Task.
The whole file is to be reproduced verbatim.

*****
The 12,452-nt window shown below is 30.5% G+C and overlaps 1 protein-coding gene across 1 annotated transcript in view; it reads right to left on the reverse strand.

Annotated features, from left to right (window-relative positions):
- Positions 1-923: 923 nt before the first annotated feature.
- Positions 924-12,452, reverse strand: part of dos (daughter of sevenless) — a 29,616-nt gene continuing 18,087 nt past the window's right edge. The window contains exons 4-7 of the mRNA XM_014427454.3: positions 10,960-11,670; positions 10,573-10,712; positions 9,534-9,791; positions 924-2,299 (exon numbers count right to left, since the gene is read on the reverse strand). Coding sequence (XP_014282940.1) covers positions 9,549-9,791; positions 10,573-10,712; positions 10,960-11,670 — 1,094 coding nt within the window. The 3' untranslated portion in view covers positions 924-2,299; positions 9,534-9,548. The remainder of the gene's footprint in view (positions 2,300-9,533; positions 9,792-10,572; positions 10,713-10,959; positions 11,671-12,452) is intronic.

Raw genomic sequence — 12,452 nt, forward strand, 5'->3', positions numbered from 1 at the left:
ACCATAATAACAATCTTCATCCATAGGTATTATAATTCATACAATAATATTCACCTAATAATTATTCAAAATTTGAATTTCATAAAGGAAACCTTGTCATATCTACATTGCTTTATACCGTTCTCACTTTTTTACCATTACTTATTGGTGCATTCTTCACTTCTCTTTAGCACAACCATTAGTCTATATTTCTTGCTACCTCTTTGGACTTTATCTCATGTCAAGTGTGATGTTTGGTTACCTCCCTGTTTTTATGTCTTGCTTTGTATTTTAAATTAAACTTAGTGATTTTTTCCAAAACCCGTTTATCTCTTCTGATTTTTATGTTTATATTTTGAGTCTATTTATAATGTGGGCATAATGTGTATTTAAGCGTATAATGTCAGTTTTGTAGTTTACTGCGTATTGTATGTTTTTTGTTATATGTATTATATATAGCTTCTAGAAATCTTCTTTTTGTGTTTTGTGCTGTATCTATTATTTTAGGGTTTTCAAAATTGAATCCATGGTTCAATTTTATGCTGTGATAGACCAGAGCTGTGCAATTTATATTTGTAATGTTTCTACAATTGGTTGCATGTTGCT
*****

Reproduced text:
The 12,452-nt window shown below is 30.5% G+C and overlaps 1 protein-coding gene across 1 annotated transcript in view; it reads right to left on the reverse strand.

Annotated features, from left to right (window-relative positions):
- Positions 1-923: 923 nt before the first annotated feature.
- Positions 924-12,452, reverse strand: part of dos (daughter of sevenless) — a 29,616-nt gene continuing 18,087 nt past the window's right edge. The window contains exons 4-7 of the mRNA XM_014427454.3: positions 10,960-11,670; positions 10,573-10,712; positions 9,534-9,791; positions 924-2,299 (exon numbers count right to left, since the gene is read on the reverse strand). Coding sequence (XP_014282940.1) covers positions 9,549-9,791; positions 10,573-10,712; positions 10,960-11,670 — 1,094 coding nt within the window. The 3' untranslated portion in view covers positions 924-2,299; positions 9,534-9,548. The remainder of the gene's footprint in view (positions 2,300-9,533; positions 9,792-10,572; positions 10,713-10,959; positions 11,671-12,452) is intronic.

Raw genomic sequence — 12,452 nt, forward strand, 5'->3', positions numbered from 1 at the left:
ACCATAATAACAATCTTCATCCATAGGTATTATAATTCATACAATAATATTCACCTAATAATTATTCAAAATTTGAATTTCATAAAGGAAACCTTGTCATATCTACATTGCTTTATACCGTTCTCACTTTTTTACCATTACTTATTGGTGCATTCTTCACTTCTCTTTAGCACAACCATTAGTCTATATTTCTTGCTACCTCTTTGGACTTTATCTCATGTCAAGTGTGATGTTTGGTTACCTCCCTGTTTTTATGTCTTGCTTTGTATTTTAAATTAAACTTAGTGATTTTTTCCAAAACCCGTTTATCTCTTCTGATTTTTATGTTTATATTTTGAGTCTATTTATAATGTGGGCATAATGTGTATTTAAGCGTATAATGTCAGTTTTGTAGTTTACTGCGTATTGTATGTTTTTTGTTATATGTATTATATATAGCTTCTAGAAATCTTCTTTTTGTGTTTTGTGCTGTATCTATTATTTTAGGGTTTTCAAAATTGAATCCATGGTTCAATTTTATGCTGTGATAGACCAGAGCTGTGCAATTTATATTTGTAATGTTTCTACAATTGGTTGCATGTTGCT